NYSTUL, WILLIAM CRAIG

Name: William Craig Nystul
Branch/Rank: United States Marine Corps/O3
Unit: USS HANCOCK   HMM 164 MAG 36
Date of Birth: 04 January 1946
Home City of Record: CORONODO CA
Date of Loss: 29 April 1975
Country of Loss: South Vietnam/Over Water
Loss Coordinates: 95532 North  1072006 East
Status (in 1975): Killed In Action/Body Not Recovered
Category: 3
Aircraft/Vehicle/Ground: CH46D
Missions:
Other Personnel in Incident: Shea, Michael, KIA/BNR
Refno:

Source: Compiled by P.O.W. NETWORK from one or more of the following: raw
data from U.S. Government agency sources, correspondence with POW/MIA
families, published sources, interviews and CACCF = Combined Action Combat
Casualty File. Updated in 2000 with info from USMC/Vietnam Helicopter
Association.   2020

REMARKS: KIA, FUEL RAN OUT DURING EVAC  CRASHED INTO SOUTH CHINA SEA

------------------------------

From - Sun Feb 06 18:22:06 2000
From: "Alan H. Barbour" <popasmoke@erols.com>

REMARKS SHOULD READ: KIA, SAR CREW FLEW INTO WATER AFTER
NORMAL CARRIER WAVE-OFF ON DARK NIGHT, CRASHED INTO
SOUTH CHINA SEA

"It was late on the night of the 29th and well into the operation when the
CH-46 SAR helicopter crashed into the South China Sea along side of the
Hancock. It was tragic to say the least. Both the pilot, Capt. Bill Nystul
and co-pilot 1Lt Mike Shea were lost at sea. The other 2 enlisted crewman
were rescued (that in itself involved tremendous heroism on the part of Capt
Steve Haley and 1LT Dean Koontz breaking off on deck refueling and executing
a night water landing and taxiing around to pickup the 2 survivors). The
tragedy is that Bill was a new WestPac arrival to Okinawa when we deployed
with all the remaining H-46's and UH-1E's from Futenma [Okinawa]. He had
just completed schooling and was re-famming in the H-46. Mike, as I
remember, was a CH-53 co-pilot. This is the combination that was orbiting
the ship for 4-5 hours and was coming aboard to refuel and launch again!"

"The final approach was waved off, and on downwind (pitch black) they flew
into the water with no apparent awareness that it was happening. They did
not make any distress call or respond to frantic calls from pri-fly!! The
next evening we held the traditional burial at sea service without
recovering the remains. The crash site was located in 65 feet of water, but
because or the immense political pressures to vacate the area, no attempt
for recovery was made. I am positive, according to the time schedule I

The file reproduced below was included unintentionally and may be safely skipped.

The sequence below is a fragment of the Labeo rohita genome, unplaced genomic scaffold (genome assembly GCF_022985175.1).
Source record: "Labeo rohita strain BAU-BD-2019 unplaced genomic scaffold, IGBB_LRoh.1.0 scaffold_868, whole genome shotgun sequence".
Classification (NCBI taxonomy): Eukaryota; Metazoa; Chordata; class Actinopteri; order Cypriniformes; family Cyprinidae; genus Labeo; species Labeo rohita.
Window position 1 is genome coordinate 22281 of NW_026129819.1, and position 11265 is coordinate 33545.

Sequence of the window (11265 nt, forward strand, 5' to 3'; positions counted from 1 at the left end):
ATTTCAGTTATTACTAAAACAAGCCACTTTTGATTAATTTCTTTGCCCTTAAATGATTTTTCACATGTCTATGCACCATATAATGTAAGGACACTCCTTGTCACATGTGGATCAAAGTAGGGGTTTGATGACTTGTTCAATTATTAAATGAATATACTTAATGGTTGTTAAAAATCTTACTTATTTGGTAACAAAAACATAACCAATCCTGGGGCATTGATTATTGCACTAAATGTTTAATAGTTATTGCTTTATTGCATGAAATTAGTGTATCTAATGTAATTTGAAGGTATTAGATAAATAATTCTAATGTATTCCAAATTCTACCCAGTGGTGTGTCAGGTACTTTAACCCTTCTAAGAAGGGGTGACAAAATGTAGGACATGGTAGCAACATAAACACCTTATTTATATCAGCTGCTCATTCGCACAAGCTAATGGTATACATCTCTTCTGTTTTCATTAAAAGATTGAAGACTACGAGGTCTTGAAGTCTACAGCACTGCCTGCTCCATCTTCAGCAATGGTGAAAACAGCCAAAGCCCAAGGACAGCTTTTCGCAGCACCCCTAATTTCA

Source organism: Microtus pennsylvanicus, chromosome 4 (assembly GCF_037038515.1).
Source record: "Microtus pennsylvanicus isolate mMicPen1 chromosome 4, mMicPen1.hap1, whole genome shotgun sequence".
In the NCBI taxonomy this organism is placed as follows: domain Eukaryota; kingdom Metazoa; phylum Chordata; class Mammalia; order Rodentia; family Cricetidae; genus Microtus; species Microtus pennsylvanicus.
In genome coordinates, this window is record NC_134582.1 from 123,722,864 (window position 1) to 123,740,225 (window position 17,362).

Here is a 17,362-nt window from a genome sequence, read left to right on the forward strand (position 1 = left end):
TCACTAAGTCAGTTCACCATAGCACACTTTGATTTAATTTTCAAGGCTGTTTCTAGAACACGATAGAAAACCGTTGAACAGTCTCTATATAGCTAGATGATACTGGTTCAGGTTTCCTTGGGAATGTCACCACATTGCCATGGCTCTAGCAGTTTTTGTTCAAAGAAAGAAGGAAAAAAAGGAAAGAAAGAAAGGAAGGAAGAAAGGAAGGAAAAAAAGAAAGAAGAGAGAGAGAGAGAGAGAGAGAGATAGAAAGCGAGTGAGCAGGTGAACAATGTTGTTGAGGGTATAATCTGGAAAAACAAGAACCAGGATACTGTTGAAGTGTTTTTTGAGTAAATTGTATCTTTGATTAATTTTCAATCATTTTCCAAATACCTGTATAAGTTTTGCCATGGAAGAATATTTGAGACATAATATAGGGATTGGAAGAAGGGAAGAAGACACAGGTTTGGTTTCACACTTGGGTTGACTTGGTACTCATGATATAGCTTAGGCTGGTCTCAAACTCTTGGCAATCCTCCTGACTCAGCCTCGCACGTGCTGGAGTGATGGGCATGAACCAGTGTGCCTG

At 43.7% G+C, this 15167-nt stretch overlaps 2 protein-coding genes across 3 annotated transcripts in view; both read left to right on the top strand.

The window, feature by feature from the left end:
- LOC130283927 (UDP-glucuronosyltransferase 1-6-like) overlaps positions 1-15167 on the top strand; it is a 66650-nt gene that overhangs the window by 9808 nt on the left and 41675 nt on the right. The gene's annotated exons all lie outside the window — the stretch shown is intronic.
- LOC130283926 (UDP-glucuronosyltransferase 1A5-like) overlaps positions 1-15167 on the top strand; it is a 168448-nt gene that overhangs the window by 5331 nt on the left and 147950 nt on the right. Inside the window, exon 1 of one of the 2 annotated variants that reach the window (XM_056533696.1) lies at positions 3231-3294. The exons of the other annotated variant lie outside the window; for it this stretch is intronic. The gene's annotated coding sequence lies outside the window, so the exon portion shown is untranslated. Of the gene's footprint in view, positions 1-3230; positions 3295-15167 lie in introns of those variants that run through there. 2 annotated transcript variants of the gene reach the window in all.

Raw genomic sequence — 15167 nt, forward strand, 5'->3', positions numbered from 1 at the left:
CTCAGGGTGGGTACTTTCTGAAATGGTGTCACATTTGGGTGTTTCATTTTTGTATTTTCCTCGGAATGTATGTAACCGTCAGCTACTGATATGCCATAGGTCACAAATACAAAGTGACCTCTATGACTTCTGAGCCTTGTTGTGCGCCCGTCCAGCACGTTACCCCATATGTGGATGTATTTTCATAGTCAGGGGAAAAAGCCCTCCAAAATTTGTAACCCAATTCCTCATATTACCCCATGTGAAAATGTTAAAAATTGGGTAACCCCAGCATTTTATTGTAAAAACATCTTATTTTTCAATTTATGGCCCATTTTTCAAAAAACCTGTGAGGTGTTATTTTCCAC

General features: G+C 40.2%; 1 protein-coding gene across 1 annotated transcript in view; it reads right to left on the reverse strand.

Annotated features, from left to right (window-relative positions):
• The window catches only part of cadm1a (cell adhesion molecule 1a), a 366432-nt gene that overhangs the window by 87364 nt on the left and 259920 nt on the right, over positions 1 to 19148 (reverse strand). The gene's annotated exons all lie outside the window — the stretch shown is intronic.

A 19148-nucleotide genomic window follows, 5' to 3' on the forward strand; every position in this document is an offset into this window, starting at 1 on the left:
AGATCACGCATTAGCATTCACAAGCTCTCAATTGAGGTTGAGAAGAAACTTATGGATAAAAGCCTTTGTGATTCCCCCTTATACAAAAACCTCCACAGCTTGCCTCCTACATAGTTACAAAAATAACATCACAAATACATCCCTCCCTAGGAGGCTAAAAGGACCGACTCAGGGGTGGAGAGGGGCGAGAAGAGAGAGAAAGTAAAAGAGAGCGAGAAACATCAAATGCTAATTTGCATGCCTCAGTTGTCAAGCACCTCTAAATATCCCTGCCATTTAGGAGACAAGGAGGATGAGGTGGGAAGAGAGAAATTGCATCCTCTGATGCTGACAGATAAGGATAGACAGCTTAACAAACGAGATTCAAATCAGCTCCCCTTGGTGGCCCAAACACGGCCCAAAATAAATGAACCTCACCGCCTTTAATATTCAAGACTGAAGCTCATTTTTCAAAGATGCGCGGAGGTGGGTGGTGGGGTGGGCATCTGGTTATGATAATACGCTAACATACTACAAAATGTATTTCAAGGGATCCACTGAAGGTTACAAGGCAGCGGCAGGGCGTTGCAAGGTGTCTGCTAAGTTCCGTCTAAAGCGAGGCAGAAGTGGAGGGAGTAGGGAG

alluded to, that these 2 Marines were the final Marine casualties of the
Vietnam War."

Submitted by CHIC SCHOENER, Squadron pilot, eyewitness

Alan H. Barbour, President
_____________________________________________

SAEPE EXPERTUS,  SEMPER  FIDELIS,  FRATRES  AETERNI
"Often Tested, Always Faithful, Brothers Forever"

~~~~~~~~~~~~~~~~~~~~~~~~~~~~~~~~~~~~~~~~~~~~~~~~~~~~~~~~~~~~~~~~~~~~~

02/2020

https://dpaa.secure.force.com/dpaaProfile?id=a0Jt0000000BTiUEAW

CAPT WILLIAM CRAIG NYSTUL

Return to Service Member Profiles


On April 29, 1975, a CH-46D Sea Knight with a crew of four took off from the aircraft carrier USS Hancock (CVA-19) in the South China Sea. After returning from its mission, while attempting to land on the Hancock, the Sea Knight crashed into the sea. The pilot and copilot could not be recovered; the two other crew members, both seriously injured, were rescued.

Captain William Craig Nystul entered the U.S. Marine Corps from California and was a member of Marine Medium Helicopter Squadron 164, Marine Air Group 36, 1st Marine Air Wing. He was the pilot of this Sea Knight when it crashed, and he was lost with the aircraft. His remains were not recovered. Today, Captain Nystul is memorialized on the Courts of the Missing at the National Memorial Cemetery of the Pacific.

Based on all information available, DPAA assessed the individual's case to be in the analytical category of Non-recoverable.

If you are a family member of this serviceman, DPAA can provide you with additional information and analysis of your case. Please contact your casualty office representative.

Service member profile discrepancy? Please help us ensure the accuracy of each profile by submitting documentation about a service member profile.